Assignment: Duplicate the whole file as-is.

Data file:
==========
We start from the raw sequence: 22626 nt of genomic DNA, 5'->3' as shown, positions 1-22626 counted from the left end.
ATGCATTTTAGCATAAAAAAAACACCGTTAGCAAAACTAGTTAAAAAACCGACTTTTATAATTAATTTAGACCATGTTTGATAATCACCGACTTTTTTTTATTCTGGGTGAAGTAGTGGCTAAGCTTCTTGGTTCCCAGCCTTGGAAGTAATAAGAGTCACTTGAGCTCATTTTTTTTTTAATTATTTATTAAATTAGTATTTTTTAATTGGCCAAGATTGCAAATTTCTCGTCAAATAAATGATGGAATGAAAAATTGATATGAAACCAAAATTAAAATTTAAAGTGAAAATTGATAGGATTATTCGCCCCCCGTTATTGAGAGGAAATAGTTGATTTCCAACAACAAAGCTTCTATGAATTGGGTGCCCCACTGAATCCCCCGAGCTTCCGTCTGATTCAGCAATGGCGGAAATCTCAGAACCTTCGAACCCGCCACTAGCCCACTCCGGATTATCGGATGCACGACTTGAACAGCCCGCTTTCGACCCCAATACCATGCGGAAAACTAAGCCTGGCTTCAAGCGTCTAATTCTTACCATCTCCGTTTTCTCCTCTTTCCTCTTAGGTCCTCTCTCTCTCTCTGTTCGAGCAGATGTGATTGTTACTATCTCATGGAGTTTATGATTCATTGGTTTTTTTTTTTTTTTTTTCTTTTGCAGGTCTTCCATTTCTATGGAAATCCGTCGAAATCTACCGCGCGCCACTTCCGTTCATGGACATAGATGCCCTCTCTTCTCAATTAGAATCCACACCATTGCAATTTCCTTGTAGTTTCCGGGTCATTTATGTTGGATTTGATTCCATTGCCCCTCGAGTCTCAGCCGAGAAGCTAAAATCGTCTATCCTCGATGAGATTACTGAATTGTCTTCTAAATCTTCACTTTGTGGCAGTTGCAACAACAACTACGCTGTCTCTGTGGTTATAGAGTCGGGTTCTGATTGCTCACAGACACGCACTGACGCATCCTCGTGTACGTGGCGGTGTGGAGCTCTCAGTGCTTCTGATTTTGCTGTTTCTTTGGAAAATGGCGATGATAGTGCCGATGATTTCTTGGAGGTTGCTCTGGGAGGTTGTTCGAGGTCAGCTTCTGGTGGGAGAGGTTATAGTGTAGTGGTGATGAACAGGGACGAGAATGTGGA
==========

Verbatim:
We start from the raw sequence: 22626 nt of genomic DNA, 5'->3' as shown, positions 1-22626 counted from the left end.
ATGCATTTTAGCATAAAAAAAACACCGTTAGCAAAACTAGTTAAAAAACCGACTTTTATAATTAATTTAGACCATGTTTGATAATCACCGACTTTTTTTTATTCTGGGTGAAGTAGTGGCTAAGCTTCTTGGTTCCCAGCCTTGGAAGTAATAAGAGTCACTTGAGCTCATTTTTTTTTTAATTATTTATTAAATTAGTATTTTTTAATTGGCCAAGATTGCAAATTTCTCGTCAAATAAATGATGGAATGAAAAATTGATATGAAACCAAAATTAAAATTTAAAGTGAAAATTGATAGGATTATTCGCCCCCCGTTATTGAGAGGAAATAGTTGATTTCCAACAACAAAGCTTCTATGAATTGGGTGCCCCACTGAATCCCCCGAGCTTCCGTCTGATTCAGCAATGGCGGAAATCTCAGAACCTTCGAACCCGCCACTAGCCCACTCCGGATTATCGGATGCACGACTTGAACAGCCCGCTTTCGACCCCAATACCATGCGGAAAACTAAGCCTGGCTTCAAGCGTCTAATTCTTACCATCTCCGTTTTCTCCTCTTTCCTCTTAGGTCCTCTCTCTCTCTCTGTTCGAGCAGATGTGATTGTTACTATCTCATGGAGTTTATGATTCATTGGTTTTTTTTTTTTTTTTTTCTTTTGCAGGTCTTCCATTTCTATGGAAATCCGTCGAAATCTACCGCGCGCCACTTCCGTTCATGGACATAGATGCCCTCTCTTCTCAATTAGAATCCACACCATTGCAATTTCCTTGTAGTTTCCGGGTCATTTATGTTGGATTTGATTCCATTGCCCCTCGAGTCTCAGCCGAGAAGCTAAAATCGTCTATCCTCGATGAGATTACTGAATTGTCTTCTAAATCTTCACTTTGTGGCAGTTGCAACAACAACTACGCTGTCTCTGTGGTTATAGAGTCGGGTTCTGATTGCTCACAGACACGCACTGACGCATCCTCGTGTACGTGGCGGTGTGGAGCTCTCAGTGCTTCTGATTTTGCTGTTTCTTTGGAAAATGGCGATGATAGTGCCGATGATTTCTTGGAGGTTGCTCTGGGAGGTTGTTCGAGGTCAGCTTCTGGTGGGAGAGGTTATAGTGTAGTGGTGATGAACAGGGACGAGAATGTGGA